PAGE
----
A few quarters ago, I owned Activision Blizzard, Inc. (NASDAQ:ATVI) shares, but sold them because it did not look like the market would ever appreciate its value. At the time, investors worried about the overhang of Vivendi owning a large percentage of the company. Today, Activision is now up 74% this year. Is it time to sell?
Vivendi said it would sell $5.8 billion worth of its Activision Blizzard, Inc. (NASDAQ:ATVI) shares back to Activision for $13.60 per share, at a 10% discount at the time. Vivendi will lose its majority shareholder title, and will be left with just 12% of the company by still holding 83 million shares. The deal would boost earnings by between 23% and 33% (non-GAAP). Earnings will rise by between 18% and 29% on a GAAP basis. Activision will finance the deal by issuing debt: a whopping $4.6 billion. The $1.2 billion in domestic cash will also be used to fund the purchase. This leaves a comfortable $3 billion of cash on the balance sheet.
Raw deal for investors
The share buyback merits a rally in Activision Blizzard, Inc. (NASDAQ:ATVI) shares because the company will not have Vivendi as a majority shareholder. Activision should have greater freedom in pursuing its business objectives without the meddling of Vivendi. The problem with this argument is that Vivendi never interfered with the way Activision was run. The conglomerate only distracted Activision by seeking ways to sell its position.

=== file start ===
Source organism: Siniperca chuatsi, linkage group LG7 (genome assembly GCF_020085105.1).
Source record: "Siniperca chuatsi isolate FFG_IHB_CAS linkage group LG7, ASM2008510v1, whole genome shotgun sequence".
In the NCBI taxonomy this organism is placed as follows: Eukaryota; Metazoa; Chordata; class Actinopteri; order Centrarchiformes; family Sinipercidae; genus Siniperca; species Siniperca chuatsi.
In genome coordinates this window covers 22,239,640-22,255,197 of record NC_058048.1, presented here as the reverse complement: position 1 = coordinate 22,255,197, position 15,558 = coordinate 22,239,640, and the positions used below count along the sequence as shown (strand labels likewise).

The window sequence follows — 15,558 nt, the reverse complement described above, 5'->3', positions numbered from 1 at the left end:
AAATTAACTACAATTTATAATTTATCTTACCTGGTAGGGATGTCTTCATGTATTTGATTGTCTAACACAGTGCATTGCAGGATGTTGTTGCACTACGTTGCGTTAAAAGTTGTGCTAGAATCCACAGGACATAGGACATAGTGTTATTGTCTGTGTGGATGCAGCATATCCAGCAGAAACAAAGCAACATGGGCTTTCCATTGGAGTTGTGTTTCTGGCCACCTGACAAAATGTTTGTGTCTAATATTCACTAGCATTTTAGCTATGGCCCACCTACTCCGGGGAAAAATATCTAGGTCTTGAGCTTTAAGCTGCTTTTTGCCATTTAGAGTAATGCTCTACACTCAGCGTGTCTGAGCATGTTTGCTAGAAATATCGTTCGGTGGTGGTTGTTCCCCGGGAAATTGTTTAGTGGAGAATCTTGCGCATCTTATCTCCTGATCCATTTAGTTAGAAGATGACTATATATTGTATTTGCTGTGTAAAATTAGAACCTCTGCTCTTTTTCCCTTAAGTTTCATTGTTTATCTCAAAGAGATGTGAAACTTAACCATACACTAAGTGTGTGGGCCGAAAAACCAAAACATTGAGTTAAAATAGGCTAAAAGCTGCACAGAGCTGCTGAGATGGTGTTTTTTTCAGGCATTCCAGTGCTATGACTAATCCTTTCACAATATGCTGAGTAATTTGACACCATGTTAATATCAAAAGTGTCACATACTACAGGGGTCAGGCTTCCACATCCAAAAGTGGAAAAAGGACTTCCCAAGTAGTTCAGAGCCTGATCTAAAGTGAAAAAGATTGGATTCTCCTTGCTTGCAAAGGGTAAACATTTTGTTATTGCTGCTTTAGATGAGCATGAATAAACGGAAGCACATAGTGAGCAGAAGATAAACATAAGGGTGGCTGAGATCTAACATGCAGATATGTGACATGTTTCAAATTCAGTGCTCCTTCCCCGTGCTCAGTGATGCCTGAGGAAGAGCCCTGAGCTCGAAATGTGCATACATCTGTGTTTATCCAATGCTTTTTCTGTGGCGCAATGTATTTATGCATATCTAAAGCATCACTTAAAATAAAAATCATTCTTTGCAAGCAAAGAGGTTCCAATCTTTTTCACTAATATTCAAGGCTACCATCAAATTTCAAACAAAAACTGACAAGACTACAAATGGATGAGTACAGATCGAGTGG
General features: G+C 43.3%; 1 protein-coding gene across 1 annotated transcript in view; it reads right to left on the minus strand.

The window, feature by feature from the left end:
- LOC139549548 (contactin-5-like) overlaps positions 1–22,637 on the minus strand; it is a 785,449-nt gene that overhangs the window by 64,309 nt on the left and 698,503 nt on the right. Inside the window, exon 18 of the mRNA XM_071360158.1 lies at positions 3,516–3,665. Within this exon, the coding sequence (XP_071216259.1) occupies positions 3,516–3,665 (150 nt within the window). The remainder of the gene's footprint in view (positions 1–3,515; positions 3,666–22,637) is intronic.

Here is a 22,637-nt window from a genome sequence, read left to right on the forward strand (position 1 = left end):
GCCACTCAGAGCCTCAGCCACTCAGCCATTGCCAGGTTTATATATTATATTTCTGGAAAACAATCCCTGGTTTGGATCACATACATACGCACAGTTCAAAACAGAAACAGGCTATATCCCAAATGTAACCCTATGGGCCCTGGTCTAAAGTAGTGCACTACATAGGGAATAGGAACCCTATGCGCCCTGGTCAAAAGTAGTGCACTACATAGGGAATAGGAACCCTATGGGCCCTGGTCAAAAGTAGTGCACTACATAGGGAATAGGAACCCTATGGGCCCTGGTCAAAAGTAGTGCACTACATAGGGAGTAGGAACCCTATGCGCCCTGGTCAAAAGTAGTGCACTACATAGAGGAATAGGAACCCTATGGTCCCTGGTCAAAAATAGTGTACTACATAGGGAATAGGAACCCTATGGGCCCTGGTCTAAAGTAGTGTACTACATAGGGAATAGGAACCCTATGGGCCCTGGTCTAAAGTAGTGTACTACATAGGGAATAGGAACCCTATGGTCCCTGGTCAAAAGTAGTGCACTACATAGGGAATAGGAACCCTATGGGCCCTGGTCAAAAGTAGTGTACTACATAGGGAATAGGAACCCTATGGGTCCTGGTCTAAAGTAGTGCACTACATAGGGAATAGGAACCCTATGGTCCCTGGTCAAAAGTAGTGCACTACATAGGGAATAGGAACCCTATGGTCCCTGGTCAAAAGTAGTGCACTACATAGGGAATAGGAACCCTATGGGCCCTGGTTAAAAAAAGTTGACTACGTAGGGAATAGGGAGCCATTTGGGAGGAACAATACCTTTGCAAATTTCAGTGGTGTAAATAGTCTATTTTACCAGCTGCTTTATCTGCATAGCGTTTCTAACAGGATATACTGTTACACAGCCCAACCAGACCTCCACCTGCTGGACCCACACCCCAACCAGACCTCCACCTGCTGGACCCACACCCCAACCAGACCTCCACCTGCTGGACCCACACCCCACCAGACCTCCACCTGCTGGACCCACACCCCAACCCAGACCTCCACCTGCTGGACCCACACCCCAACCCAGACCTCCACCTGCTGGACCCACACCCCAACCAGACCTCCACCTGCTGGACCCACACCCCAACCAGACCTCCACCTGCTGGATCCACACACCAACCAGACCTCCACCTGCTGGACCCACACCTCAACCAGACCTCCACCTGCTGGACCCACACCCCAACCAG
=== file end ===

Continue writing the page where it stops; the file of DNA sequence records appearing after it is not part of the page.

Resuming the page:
Activision Blizzard, Inc. (NASDAQ:ATVI) is essentially leveraging its balance sheet to boost earnings per share, by taking advantage of extraordinarily low interest rates.
Many risks ahead
Activision must believe that it can generate a return higher than the interest paid to fund its debt. The company is doing well on most products. The game Call of Duty, for example, is a solid franchise that breaks records every time a new version is release. Conversely, popularity for World of Warcraft is dropping precipitously. Monthly subscribers dropped to 7.7 million, down from 8.3 million in May. If users continue to lose interest, a drop in subscriptions could make it more difficult for Activision Blizzard, Inc. (NASDAQ:ATVI) to fund its debt load.
A strain on its balance sheet could force Activision to cut operating costs, which would includes jobs.
Activision Blizzard, Inc. (NASDAQ:ATVI)’s market capitalization is more than double that of Electronic Arts Inc. (NASDAQ:EA), even after the appreciation in Electronic Arts Inc. (NASDAQ:EA) shares. Still, investors might want to look at EA or Take-Two Interactive Software, Inc. (NASDAQ:TTWO).
|NAME||MKT CAP, $|
|Activision Blizzard (NASDAQ:ATVI)||20.42B|
|Take-Two Interactive Software||1.47B|
Data Source: Yahoo Finance
Take-Two Interactive Software, Inc. (NASDAQ:TTWO) is set to release Grand Theft Auto 5 this September. Shares are already up 29.4% in the last six months, so investors might want to wait for a pull-back: